“This project is all vaporware,” George McEwan, director of information technology for the state’s health department, wrote in an April 13 email to staff. “They don’t actually have anything otherwise we would have seen it already. I hope they can code faster this week otherwise someone in the upper food chain might realize this app is a joke.”
In response to a request for an interview about McEwan’s comments and the app’s development, John Angus, deputy director of the state’s Department of Technology Services, said those comments came before the product was finished, and it’s natural for differing opinions to surface during app development. Plus, he noted much of the frustration likely stemmed from many late hours spent on the app, as well as different requests coming from various state departments.
The free app
Taymour Semnani said Monday his offer for contact tracing software was still open, but he was puzzled why it’s taken so long for state officials to take it seriously.
“I understand the state moved quickly in an emergency situation, but now the state has had plenty of time to step back and re-evaluate the tools in it’s toolbox,” he aid, “and I think it’s time to make some decisions as to which tools it wants to add to that toolbox.”
Taymour Semnani said he had been in touch with Cox as recently as Monday to discuss a possible partnership to use Ferry’s software, but it was too soon to say what that would look like. He said he hopes state officials figure out a way to integrate contact tracing into an app, whether it’s through a different app or an expansion to Twenty’s app.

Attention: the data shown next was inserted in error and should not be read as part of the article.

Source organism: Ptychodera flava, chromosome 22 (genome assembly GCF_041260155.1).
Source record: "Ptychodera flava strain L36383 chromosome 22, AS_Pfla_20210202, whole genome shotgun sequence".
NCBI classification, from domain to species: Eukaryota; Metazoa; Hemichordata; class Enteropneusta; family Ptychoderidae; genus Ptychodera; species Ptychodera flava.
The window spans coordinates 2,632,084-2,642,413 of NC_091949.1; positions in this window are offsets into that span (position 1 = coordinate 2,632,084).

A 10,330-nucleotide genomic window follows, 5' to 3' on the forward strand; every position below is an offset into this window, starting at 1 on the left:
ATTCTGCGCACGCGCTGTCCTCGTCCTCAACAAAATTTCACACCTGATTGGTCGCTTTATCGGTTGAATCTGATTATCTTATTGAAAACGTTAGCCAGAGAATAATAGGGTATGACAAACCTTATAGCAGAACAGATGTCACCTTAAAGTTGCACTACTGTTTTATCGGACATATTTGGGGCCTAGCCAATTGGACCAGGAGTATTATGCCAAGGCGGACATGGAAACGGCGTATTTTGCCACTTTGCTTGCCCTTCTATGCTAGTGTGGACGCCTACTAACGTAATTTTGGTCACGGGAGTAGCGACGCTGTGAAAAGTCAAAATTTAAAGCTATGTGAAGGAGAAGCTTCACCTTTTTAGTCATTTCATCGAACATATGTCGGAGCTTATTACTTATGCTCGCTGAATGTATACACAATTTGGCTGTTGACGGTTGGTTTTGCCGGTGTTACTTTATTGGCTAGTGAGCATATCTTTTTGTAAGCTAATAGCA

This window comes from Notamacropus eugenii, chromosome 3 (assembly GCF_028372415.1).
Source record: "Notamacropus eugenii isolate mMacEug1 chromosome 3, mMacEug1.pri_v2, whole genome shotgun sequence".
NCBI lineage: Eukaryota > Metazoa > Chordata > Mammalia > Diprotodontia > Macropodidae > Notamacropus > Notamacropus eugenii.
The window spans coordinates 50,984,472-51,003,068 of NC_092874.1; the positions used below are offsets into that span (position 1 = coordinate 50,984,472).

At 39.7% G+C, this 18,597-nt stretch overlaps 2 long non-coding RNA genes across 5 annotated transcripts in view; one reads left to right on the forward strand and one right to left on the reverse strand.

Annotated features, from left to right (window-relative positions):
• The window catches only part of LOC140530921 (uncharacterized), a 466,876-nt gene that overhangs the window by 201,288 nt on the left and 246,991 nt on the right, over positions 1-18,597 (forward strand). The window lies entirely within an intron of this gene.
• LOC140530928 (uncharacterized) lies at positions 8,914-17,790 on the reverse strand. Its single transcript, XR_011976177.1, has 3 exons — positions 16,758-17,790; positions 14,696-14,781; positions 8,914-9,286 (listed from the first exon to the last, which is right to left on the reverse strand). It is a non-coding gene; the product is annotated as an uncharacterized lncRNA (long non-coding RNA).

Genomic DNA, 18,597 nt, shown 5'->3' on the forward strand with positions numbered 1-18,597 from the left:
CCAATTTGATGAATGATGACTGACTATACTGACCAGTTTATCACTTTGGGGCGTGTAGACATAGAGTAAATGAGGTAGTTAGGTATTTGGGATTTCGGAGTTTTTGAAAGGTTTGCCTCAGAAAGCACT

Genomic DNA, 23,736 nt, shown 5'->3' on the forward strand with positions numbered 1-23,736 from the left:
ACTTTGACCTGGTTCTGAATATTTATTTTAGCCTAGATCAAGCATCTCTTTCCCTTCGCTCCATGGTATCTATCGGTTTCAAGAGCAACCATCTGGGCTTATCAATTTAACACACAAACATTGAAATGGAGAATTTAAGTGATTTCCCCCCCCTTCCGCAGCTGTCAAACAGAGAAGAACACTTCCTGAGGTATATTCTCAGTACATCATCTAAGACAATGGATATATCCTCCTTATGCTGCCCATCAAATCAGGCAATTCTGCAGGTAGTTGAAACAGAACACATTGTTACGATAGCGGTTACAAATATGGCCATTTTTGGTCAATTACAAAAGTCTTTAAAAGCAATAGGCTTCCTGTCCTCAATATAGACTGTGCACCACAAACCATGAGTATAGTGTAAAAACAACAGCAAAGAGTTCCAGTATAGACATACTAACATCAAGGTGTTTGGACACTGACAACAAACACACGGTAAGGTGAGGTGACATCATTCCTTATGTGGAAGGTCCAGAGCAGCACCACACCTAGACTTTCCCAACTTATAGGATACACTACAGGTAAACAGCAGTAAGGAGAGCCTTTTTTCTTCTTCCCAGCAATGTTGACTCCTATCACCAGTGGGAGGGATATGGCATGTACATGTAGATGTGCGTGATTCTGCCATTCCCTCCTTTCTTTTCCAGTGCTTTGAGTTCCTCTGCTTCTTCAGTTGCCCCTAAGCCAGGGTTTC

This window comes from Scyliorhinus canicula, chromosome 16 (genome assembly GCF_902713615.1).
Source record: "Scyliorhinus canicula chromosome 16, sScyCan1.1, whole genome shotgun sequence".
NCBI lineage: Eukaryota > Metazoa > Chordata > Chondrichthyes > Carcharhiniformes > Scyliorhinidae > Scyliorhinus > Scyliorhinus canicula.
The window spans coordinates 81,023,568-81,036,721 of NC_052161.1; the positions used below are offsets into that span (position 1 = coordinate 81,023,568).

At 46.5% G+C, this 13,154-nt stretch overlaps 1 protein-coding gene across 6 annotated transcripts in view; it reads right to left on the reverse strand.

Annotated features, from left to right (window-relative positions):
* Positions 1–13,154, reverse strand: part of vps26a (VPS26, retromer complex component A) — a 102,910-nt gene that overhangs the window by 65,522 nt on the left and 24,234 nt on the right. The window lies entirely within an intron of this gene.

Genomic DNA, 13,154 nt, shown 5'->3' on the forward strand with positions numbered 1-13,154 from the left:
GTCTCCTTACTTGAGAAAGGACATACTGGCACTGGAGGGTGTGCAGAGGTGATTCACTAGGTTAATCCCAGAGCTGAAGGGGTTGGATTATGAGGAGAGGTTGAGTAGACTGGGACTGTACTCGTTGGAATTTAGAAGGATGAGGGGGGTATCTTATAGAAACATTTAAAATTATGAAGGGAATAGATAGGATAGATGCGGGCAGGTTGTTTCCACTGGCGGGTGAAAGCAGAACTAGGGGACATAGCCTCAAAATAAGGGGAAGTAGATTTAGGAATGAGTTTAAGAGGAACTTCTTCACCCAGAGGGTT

“From an epidemiological perspective, contact tracing is the most powerful tool to identify and fight this virus short of a vaccine, and I don’t think the urgency in implementing an effective contact tracing technology can be understated,” he said.
Cox, in response to a request for an interview about the Healthy Together app and talks happening with Semnani, sent a prepared statement saying the app’s GPS location service will be disabled Tuesday in an update.
“Any future potential use of Bluetooth technology in the app is still being considered,” Cox said.
Taymour Semnani said his app, which uses device-to-device Bluetooth, would be more accurate than Twenty’s app, which used a combination of geolocation tracking and Bluetooth, to track movements. Semnani said geolocation has a “larger margin of error” and would be more difficult to use for contact tracing.
Additionally, Taymour Semnani said device-to-device Bluetooth would have less privacy issues, since the app would only record “contact events, and we’d never take custody of the data.” And, he said Ferry’s app is compliant with Apple and Google’s white paper that lays out a framework for contact tracing applications, whereas Twenty’s isn’t.